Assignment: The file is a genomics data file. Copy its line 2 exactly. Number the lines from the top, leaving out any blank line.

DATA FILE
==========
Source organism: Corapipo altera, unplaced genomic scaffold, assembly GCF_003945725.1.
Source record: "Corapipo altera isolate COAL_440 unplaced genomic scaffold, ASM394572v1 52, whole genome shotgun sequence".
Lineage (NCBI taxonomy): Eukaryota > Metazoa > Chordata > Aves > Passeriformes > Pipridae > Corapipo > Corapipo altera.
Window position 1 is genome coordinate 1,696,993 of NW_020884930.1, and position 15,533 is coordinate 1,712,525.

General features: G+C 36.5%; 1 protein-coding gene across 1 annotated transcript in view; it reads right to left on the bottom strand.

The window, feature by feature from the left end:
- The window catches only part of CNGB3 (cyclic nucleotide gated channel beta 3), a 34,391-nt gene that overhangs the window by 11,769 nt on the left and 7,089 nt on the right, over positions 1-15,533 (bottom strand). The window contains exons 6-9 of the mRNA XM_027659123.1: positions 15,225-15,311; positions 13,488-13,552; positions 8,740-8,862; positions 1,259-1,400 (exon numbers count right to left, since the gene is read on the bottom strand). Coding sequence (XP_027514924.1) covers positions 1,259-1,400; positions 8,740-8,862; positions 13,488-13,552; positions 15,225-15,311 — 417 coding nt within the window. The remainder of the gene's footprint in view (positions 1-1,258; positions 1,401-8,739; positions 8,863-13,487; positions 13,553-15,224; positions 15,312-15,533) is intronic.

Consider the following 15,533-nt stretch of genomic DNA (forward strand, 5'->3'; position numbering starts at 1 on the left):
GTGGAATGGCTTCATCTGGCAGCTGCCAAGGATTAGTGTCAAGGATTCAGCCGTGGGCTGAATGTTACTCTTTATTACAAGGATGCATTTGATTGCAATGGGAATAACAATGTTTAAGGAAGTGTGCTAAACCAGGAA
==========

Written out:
Source record: "Corapipo altera isolate COAL_440 unplaced genomic scaffold, ASM394572v1 52, whole genome shotgun sequence".